Migrants and refugees fleeing danger in Central America are trapped and exposed to more violence in Mexico due to ever tighter and more callous United States border control policies, said Médecins Sans Frontières (MSF) on World Refugee Day.
The violence in Honduras, Guatemala and El Salvador continues to force thousands of people to head north in search of refuge, even as the Trump administration imposes cruel practices intended to deter them from seeking asylum. Last week, US Attorney General Jeff Sessions ruled that people submitting claims related to domestic or gang violence will not qualify for asylum—a decision that effectively closes the door to many Central Americans fleeing for their lives. In recent weeks, authorities have stepped up criminal prosecutions of people attempting to cross the border, going so far as to forcibly separate children from their families.
Mexico is effectively becoming a final destination for thousands of vulnerable refugees and migrants, left exposed to further violence by criminal gangs who prey on them.
"We are seeing a population that is increasingly trapped in Mexico. They can't return to the countries they escaped from for fear of violence. And now they can’t find safety in the US as the administration punishes those who try to cross the border with increasingly harsh and cruel measures,” says Marc Bosch, MSF's Operations Manager for Latin America. “We are alarmed by the terrible policy of separating children from their parents. This is compounded by the recent US decision not to accept gang violence or sexual violence as the basis for asylum claims.”
Initial talks between the US and Mexican governments in May considered the possibility of converting Mexico into a “safe third country”. This would force asylum seekers to apply in Mexico, preventing them from reaching the US to demand refuge.
Mexico is not a safe country for people fleeing violence in the Northern Triangle of Central America (NTCA)
More than 20,000 migrants or refugees are kidnapped in NTCA countries – Guatemala, Honduras and El Salvador – every year, according official sources (CNDH). Sixty-eight per cent of the migrants and refugees interviewed by MSF in places along the transit route in Mexico had been exposed to violence. Nearly one-third of the women surveyed were sexually abused. Central American gangs are operating in the south of Mexico and are responsible of some of the attacks against migrants.
MSF medical data shows that a quarter of our medical consultations for migrants and refugees in Mexico are related to injuries from intentional violence. Ninety per cent of our mental health consultations are related to violence. Our patients are suffering from anxiety, depression, and post-traumatic stress disorder, among other conditions, which have severe consequences on their ability to function. Women, children, and members of the Lesbian-Gay-Bisexual-Transgender-Queer (LGBTQ) community are more vulnerable to certain types of violence and require specific protection measures that are not effectively in place in Mexico.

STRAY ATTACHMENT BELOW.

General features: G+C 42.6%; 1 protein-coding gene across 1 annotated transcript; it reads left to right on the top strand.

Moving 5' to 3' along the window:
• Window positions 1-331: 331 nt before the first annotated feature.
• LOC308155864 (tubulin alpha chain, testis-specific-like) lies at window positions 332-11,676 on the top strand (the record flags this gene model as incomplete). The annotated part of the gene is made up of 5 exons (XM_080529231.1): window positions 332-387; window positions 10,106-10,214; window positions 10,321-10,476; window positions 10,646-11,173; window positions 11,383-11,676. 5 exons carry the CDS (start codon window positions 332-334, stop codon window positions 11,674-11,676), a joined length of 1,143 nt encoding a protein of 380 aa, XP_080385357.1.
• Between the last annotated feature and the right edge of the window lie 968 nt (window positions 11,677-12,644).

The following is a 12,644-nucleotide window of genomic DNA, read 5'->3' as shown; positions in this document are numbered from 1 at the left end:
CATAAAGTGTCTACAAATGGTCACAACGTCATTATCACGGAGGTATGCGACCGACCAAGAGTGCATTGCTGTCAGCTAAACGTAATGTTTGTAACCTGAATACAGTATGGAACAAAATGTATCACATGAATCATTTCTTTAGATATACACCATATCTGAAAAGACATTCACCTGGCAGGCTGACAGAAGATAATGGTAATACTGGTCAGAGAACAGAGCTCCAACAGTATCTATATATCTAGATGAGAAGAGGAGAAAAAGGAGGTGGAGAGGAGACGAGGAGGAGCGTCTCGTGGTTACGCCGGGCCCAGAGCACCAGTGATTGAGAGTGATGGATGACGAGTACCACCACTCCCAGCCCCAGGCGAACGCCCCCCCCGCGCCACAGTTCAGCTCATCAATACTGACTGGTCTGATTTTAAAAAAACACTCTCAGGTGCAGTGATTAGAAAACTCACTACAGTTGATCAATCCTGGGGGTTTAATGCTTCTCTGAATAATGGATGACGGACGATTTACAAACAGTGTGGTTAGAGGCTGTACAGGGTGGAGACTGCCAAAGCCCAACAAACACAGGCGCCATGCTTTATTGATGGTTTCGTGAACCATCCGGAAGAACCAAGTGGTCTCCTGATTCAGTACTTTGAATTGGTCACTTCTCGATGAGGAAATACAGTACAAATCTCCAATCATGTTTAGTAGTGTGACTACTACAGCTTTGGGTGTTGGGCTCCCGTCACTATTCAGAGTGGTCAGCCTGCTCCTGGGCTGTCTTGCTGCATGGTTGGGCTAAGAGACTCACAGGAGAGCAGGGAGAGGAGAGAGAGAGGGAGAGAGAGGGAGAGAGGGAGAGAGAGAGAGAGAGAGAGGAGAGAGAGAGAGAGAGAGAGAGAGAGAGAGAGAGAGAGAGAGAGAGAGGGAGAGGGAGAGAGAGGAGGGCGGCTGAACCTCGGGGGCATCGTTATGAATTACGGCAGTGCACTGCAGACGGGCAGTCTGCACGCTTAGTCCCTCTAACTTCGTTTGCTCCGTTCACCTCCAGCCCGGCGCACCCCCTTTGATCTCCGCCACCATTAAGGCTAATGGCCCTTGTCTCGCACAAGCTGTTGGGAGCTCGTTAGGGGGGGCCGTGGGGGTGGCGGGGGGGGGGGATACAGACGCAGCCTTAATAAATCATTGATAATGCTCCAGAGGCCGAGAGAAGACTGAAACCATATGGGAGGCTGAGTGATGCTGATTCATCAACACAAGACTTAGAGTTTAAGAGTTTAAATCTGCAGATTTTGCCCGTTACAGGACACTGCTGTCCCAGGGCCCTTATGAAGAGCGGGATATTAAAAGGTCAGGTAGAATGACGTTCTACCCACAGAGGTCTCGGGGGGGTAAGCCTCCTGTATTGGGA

US and Mexico must meet its responsibilities towards populations fleeing violence
According to official figures from the United Nations Refugee Agency, 108,500 people from the NTCA applied for asylum in the US in 2017, while only 8,700 chose to carry out this process in Mexico. Staying in Mexico is not a viable alternative for many people who fear the violence of criminal organisations there. The deadlock is particularly brutal for minors, whether travelling alone or accompanied.
"Mexico should be able to guarantee protection, healthcare and safe passage to migrants and refugees,” says Bosch. “The US also needs to fulfil its international responsibilities and recognise the status of asylum-seekers and refugees. The US continues to have an essential role play in addressing this humanitarian crisis.”
In 2017, the scale of the crisis led MSF to publish a report: Forced to flee the Northern Triangle of Central America: A forgotten humanitarian crisis. The situation is now getting worse, causing greater suffering to a population that has been subjected to tremendous violence in their countries of origin and in their transit through Mexico. Now they must also endure an unprecedented level of institutional violence from the US, where they are not only prevented from claiming the protection they need but are facing additional threats. People seeking safety, and their children, are being detained under inhumane conditions and face the risk of deportation, in violation of the principle of non-refoulement.
MSF provides medical and mental health care to migrants and refugees from Honduras, Guatemala and El Salvador moving along the transit routes through Mexico. We work in migrant shelters and mobile clinics along the railway lines and in three locations on the migrant routes (in Tenosique, Coatzacoalcos and Reynosa). We also run a comprehensive care centre for victims of extreme violence in Mexico City. This centre opened in 2016 in response to the medical and humanitarian needs of people in transit.